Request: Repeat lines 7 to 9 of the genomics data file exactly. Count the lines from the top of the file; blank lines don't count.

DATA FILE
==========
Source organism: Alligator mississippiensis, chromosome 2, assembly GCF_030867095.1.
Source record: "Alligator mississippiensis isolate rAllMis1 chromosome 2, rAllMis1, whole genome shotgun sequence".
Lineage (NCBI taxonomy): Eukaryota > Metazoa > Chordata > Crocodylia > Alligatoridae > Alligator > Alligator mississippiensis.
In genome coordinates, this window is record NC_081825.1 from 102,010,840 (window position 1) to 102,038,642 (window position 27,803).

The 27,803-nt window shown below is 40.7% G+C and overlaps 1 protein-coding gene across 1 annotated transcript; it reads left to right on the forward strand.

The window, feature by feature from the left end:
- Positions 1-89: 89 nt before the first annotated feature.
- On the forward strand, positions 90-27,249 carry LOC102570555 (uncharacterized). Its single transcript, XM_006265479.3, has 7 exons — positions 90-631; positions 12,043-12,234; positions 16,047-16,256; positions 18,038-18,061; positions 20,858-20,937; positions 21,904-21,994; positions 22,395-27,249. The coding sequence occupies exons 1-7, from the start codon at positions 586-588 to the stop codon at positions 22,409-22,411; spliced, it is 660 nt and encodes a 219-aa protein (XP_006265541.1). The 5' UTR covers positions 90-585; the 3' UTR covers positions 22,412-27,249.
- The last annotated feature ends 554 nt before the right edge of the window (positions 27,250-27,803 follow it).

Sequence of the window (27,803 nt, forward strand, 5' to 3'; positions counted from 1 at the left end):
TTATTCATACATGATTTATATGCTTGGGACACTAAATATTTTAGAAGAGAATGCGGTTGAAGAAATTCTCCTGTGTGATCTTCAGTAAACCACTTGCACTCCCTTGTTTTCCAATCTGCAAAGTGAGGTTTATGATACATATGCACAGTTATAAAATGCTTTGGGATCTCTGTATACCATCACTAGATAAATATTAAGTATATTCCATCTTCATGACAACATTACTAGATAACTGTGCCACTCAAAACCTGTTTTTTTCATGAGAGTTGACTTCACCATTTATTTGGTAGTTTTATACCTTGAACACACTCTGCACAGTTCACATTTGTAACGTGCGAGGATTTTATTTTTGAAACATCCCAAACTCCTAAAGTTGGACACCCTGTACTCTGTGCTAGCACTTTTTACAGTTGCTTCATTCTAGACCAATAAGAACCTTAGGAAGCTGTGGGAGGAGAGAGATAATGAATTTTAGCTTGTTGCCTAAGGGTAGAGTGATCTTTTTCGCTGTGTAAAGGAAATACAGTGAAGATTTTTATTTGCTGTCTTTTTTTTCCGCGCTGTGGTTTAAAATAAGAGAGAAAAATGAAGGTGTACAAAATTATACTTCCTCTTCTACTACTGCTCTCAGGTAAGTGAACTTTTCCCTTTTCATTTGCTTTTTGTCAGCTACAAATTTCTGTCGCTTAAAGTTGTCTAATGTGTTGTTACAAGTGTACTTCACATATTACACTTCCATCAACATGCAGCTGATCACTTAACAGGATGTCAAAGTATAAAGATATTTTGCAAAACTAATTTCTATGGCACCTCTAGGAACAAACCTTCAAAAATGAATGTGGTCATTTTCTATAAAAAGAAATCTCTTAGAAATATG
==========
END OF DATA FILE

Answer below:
- Positions 1-89: 89 nt before the first annotated feature.
- On the forward strand, positions 90-27,249 carry LOC102570555 (uncharacterized). Its single transcript, XM_006265479.3, has 7 exons — positions 90-631; positions 12,043-12,234; positions 16,047-16,256; positions 18,038-18,061; positions 20,858-20,937; positions 21,904-21,994; positions 22,395-27,249. The coding sequence occupies exons 1-7, from the start codon at positions 586-588 to the stop codon at positions 22,409-22,411; spliced, it is 660 nt and encodes a 219-aa protein (XP_006265541.1). The 5' UTR covers positions 90-585; the 3' UTR covers positions 22,412-27,249.
- The last annotated feature ends 554 nt before the right edge of the window (positions 27,250-27,803 follow it).